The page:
Centre updates

New photonic chip promises more robust quantum computers

Scientists have developed a topological photonic chip to process quantum information, promising a more robust option for scalable quantum computers.

The research team, led by RMIT University’s Dr Alberto Peruzzo, has for the first time demonstrated that quantum information can be encoded, processed and transferred at a distance with topological circuits on the chip. The research is published in Science Advances.

The breakthrough could lead to the development of new materials, new generation computers and deeper understandings of fundamental science.

In collaboration with scientists from the Politecnico di Milano and ETH Zürich, the researchers used topological photonics – a rapidly growing field that aims to study the physics of topological phases of matter in a novel optical context – to fabricate a chip with a ‘beamsplitter’ creating a high precision photonic quantum gate.

“We anticipate that the new chip design will open the way to studying quantum effects in topological materials and to a new area of topologically robust quantum processing in integrated photonics technology,” says Peruzzo, Chief Investigator at the ARC Centre of Excellence for Quantum Computation and Communication Technology (CQC2T) and Director, Quantum Photonics Laboratory, RMIT.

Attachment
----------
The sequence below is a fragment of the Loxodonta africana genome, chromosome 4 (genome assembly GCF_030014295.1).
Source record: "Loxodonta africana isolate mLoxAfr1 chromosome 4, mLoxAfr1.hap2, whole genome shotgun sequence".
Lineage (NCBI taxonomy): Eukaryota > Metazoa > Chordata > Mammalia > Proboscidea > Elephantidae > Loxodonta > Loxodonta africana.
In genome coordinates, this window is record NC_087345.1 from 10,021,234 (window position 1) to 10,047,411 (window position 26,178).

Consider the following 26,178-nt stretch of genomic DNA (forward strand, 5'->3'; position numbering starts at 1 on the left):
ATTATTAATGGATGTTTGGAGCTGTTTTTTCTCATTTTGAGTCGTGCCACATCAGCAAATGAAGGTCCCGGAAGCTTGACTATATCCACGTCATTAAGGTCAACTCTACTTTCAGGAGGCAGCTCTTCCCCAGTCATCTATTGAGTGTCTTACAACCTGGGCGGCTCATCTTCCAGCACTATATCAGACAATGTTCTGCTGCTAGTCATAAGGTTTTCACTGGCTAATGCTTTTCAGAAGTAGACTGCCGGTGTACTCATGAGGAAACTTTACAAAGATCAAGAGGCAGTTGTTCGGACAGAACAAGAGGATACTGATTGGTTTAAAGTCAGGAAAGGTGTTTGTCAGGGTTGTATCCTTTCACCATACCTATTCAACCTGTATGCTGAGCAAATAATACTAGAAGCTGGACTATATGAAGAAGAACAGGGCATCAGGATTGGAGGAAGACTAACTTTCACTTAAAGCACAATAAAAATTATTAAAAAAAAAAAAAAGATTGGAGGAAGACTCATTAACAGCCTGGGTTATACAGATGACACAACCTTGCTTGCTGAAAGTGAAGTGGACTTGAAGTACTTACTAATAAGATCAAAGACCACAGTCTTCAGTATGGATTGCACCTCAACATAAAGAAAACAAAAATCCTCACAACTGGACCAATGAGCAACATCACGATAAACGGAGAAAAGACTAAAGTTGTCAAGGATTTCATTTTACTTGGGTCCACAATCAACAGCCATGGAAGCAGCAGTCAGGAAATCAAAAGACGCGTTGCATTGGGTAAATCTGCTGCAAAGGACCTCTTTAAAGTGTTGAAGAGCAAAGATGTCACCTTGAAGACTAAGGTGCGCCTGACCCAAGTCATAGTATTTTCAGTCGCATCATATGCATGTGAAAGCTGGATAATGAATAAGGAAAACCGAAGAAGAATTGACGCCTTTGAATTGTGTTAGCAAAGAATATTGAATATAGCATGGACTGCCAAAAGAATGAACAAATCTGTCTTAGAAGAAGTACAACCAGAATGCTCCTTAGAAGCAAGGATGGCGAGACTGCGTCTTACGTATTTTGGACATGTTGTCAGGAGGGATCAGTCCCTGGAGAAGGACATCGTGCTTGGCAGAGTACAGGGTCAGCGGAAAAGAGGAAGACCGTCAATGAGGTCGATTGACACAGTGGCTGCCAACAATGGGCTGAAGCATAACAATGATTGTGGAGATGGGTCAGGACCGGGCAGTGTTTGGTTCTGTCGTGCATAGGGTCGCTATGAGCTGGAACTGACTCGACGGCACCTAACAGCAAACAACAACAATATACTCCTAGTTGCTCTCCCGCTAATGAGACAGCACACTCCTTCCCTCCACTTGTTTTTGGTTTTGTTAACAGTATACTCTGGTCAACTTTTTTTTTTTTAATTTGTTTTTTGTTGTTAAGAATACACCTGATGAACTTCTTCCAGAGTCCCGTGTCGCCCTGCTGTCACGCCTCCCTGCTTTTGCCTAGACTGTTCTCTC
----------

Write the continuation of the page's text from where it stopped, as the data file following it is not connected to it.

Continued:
“Topological photonics have the advantage of not requiring strong magnetic fields, and feature intrinsically high-coherence, room-temperature operation and easy manipulation” says Peruzzo.

“These are essential requirements for the scaling-up of quantum computers.”

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Making light work of quantum computing

Light may be the missing ingredient in making usable quantum silicon computer chips, according to an international study featuring #CQC2T Professor Timothy Ralph from the University of Queensland.

The team has engineered a silicon chip that can guide single particles of light – photons – along optical tracks, encoding and processing quantum-bits of information known as ‘qubits’.

The experiment, conducted primarily at the University of Bristol, proved that it is possible to fully control two qubits of information within a single integrated silicon chip.

A surprising result of the experiment is that the quantum computing machine has become a research tool in its own right.

“The device has now been used to implement several different quantum information experiments using almost 100,000 different reprogrammed settings,” Professor Ralph said.

“This is just the beginning; we’re just starting to see what kind of exponential change this might lead to.”

The research has been published in Nature Photonics. (DOI: 10.1038/s41566-018-0236-y)

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